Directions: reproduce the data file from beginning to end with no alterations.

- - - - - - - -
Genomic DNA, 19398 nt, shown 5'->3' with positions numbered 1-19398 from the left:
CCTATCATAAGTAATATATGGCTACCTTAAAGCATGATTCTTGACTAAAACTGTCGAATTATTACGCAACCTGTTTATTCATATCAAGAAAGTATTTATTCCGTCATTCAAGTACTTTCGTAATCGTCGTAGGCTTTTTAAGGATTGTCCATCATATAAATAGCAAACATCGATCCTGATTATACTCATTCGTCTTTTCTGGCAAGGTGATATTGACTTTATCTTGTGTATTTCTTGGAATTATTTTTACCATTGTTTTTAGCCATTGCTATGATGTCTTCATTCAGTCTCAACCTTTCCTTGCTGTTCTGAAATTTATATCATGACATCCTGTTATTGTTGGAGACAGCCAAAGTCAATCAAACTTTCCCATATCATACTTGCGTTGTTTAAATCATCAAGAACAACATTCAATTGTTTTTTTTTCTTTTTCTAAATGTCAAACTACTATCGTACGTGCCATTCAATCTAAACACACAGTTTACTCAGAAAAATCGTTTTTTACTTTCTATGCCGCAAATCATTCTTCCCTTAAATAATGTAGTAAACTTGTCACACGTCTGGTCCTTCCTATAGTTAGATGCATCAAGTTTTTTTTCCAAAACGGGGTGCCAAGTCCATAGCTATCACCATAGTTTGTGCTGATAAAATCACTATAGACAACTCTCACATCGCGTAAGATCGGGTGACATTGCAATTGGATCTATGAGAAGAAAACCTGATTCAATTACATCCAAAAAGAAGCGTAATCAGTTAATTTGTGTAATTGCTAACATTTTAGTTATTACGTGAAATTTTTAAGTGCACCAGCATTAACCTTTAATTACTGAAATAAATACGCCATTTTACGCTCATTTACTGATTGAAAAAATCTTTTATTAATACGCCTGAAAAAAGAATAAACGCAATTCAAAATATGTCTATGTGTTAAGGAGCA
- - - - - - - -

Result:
Genomic DNA, 19398 nt, shown 5'->3' with positions numbered 1-19398 from the left:
CCTATCATAAGTAATATATGGCTACCTTAAAGCATGATTCTTGACTAAAACTGTCGAATTATTACGCAACCTGTTTATTCATATCAAGAAAGTATTTATTCCGTCATTCAAGTACTTTCGTAATCGTCGTAGGCTTTTTAAGGATTGTCCATCATATAAATAGCAAACATCGATCCTGATTATACTCATTCGTCTTTTCTGGCAAGGTGATATTGACTTTATCTTGTGTATTTCTTGGAATTATTTTTACCATTGTTTTTAGCCATTGCTATGATGTCTTCATTCAGTCTCAACCTTTCCTTGCTGTTCTGAAATTTATATCATGACATCCTGTTATTGTTGGAGACAGCCAAAGTCAATCAAACTTTCCCATATCATACTTGCGTTGTTTAAATCATCAAGAACAACATTCAATTGTTTTTTTTTCTTTTTCTAAATGTCAAACTACTATCGTACGTGCCATTCAATCTAAACACACAGTTTACTCAGAAAAATCGTTTTTTACTTTCTATGCCGCAAATCATTCTTCCCTTAAATAATGTAGTAAACTTGTCACACGTCTGGTCCTTCCTATAGTTAGATGCATCAAGTTTTTTTTCCAAAACGGGGTGCCAAGTCCATAGCTATCACCATAGTTTGTGCTGATAAAATCACTATAGACAACTCTCACATCGCGTAAGATCGGGTGACATTGCAATTGGATCTATGAGAAGAAAACCTGATTCAATTACATCCAAAAAGAAGCGTAATCAGTTAATTTGTGTAATTGCTAACATTTTAGTTATTACGTGAAATTTTTAAGTGCACCAGCATTAACCTTTAATTACTGAAATAAATACGCCATTTTACGCTCATTTACTGATTGAAAAAATCTTTTATTAATACGCCTGAAAAAAGAATAAACGCAATTCAAAATATGTCTATGTGTTAAGGAGCA